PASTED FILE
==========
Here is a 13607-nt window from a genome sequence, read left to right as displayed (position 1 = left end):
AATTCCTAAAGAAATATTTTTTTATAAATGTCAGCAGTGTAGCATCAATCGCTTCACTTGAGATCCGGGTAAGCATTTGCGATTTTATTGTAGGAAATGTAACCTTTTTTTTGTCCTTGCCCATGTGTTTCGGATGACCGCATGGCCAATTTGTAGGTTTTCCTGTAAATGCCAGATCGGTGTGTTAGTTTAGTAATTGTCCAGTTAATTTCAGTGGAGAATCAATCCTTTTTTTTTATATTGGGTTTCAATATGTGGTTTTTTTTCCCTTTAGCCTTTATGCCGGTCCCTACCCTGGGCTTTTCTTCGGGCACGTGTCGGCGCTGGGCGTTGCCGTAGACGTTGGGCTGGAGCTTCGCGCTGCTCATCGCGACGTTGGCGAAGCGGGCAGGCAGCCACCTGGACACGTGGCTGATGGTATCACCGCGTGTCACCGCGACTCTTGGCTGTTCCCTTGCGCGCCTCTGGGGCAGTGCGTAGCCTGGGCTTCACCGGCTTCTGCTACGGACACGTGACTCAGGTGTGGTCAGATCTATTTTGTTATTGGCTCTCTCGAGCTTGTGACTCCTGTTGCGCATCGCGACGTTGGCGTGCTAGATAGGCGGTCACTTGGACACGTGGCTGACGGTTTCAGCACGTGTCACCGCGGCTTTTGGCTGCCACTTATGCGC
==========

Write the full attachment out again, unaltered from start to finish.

Here is a 13607-nt window from a genome sequence, read left to right as displayed (position 1 = left end):
AATTCCTAAAGAAATATTTTTTTATAAATGTCAGCAGTGTAGCATCAATCGCTTCACTTGAGATCCGGGTAAGCATTTGCGATTTTATTGTAGGAAATGTAACCTTTTTTTTGTCCTTGCCCATGTGTTTCGGATGACCGCATGGCCAATTTGTAGGTTTTCCTGTAAATGCCAGATCGGTGTGTTAGTTTAGTAATTGTCCAGTTAATTTCAGTGGAGAATCAATCCTTTTTTTTTATATTGGGTTTCAATATGTGGTTTTTTTTCCCTTTAGCCTTTATGCCGGTCCCTACCCTGGGCTTTTCTTCGGGCACGTGTCGGCGCTGGGCGTTGCCGTAGACGTTGGGCTGGAGCTTCGCGCTGCTCATCGCGACGTTGGCGAAGCGGGCAGGCAGCCACCTGGACACGTGGCTGATGGTATCACCGCGTGTCACCGCGACTCTTGGCTGTTCCCTTGCGCGCCTCTGGGGCAGTGCGTAGCCTGGGCTTCACCGGCTTCTGCTACGGACACGTGACTCAGGTGTGGTCAGATCTATTTTGTTATTGGCTCTCTCGAGCTTGTGACTCCTGTTGCGCATCGCGACGTTGGCGTGCTAGATAGGCGGTCACTTGGACACGTGGCTGACGGTTTCAGCACGTGTCACCGCGGCTTTTGGCTGCCACTTATGCGC